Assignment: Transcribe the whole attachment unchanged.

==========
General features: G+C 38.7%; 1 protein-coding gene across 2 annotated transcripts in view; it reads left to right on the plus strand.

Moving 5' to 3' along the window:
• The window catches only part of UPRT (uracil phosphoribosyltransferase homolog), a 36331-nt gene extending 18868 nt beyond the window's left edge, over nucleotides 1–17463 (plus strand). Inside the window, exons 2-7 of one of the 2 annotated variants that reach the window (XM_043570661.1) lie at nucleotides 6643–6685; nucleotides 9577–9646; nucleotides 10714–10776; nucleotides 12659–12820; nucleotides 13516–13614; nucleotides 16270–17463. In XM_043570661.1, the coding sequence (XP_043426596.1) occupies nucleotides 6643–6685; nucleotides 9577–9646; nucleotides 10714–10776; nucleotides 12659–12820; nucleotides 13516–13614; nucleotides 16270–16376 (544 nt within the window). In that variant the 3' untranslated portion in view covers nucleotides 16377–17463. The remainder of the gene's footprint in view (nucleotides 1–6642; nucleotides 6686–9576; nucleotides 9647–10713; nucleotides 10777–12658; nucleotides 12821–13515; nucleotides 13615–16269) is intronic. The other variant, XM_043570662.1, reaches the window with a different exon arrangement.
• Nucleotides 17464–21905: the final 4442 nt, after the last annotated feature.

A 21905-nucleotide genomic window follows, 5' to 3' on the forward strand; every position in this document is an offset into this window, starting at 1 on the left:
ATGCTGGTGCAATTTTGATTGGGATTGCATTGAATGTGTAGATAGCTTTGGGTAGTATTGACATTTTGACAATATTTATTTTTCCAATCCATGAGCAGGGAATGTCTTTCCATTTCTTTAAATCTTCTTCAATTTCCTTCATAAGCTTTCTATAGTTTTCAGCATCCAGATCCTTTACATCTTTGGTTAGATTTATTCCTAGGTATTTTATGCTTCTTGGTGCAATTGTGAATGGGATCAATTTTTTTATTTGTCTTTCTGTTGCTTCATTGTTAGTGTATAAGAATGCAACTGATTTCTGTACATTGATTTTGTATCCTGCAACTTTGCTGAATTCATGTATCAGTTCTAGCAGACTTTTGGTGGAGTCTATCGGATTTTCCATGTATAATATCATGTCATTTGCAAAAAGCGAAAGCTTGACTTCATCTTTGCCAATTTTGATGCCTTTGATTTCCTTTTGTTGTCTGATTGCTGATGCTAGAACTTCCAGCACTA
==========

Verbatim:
General features: G+C 38.7%; 1 protein-coding gene across 2 annotated transcripts in view; it reads left to right on the plus strand.

Moving 5' to 3' along the window:
• The window catches only part of UPRT (uracil phosphoribosyltransferase homolog), a 36331-nt gene extending 18868 nt beyond the window's left edge, over nucleotides 1–17463 (plus strand). Inside the window, exons 2-7 of one of the 2 annotated variants that reach the window (XM_043570661.1) lie at nucleotides 6643–6685; nucleotides 9577–9646; nucleotides 10714–10776; nucleotides 12659–12820; nucleotides 13516–13614; nucleotides 16270–17463. In XM_043570661.1, the coding sequence (XP_043426596.1) occupies nucleotides 6643–6685; nucleotides 9577–9646; nucleotides 10714–10776; nucleotides 12659–12820; nucleotides 13516–13614; nucleotides 16270–16376 (544 nt within the window). In that variant the 3' untranslated portion in view covers nucleotides 16377–17463. The remainder of the gene's footprint in view (nucleotides 1–6642; nucleotides 6686–9576; nucleotides 9647–10713; nucleotides 10777–12658; nucleotides 12821–13515; nucleotides 13615–16269) is intronic. The other variant, XM_043570662.1, reaches the window with a different exon arrangement.
• Nucleotides 17464–21905: the final 4442 nt, after the last annotated feature.

A 21905-nucleotide genomic window follows, 5' to 3' on the forward strand; every position in this document is an offset into this window, starting at 1 on the left:
ATGCTGGTGCAATTTTGATTGGGATTGCATTGAATGTGTAGATAGCTTTGGGTAGTATTGACATTTTGACAATATTTATTTTTCCAATCCATGAGCAGGGAATGTCTTTCCATTTCTTTAAATCTTCTTCAATTTCCTTCATAAGCTTTCTATAGTTTTCAGCATCCAGATCCTTTACATCTTTGGTTAGATTTATTCCTAGGTATTTTATGCTTCTTGGTGCAATTGTGAATGGGATCAATTTTTTTATTTGTCTTTCTGTTGCTTCATTGTTAGTGTATAAGAATGCAACTGATTTCTGTACATTGATTTTGTATCCTGCAACTTTGCTGAATTCATGTATCAGTTCTAGCAGACTTTTGGTGGAGTCTATCGGATTTTCCATGTATAATATCATGTCATTTGCAAAAAGCGAAAGCTTGACTTCATCTTTGCCAATTTTGATGCCTTTGATTTCCTTTTGTTGTCTGATTGCTGATGCTAGAACTTCCAGCACTA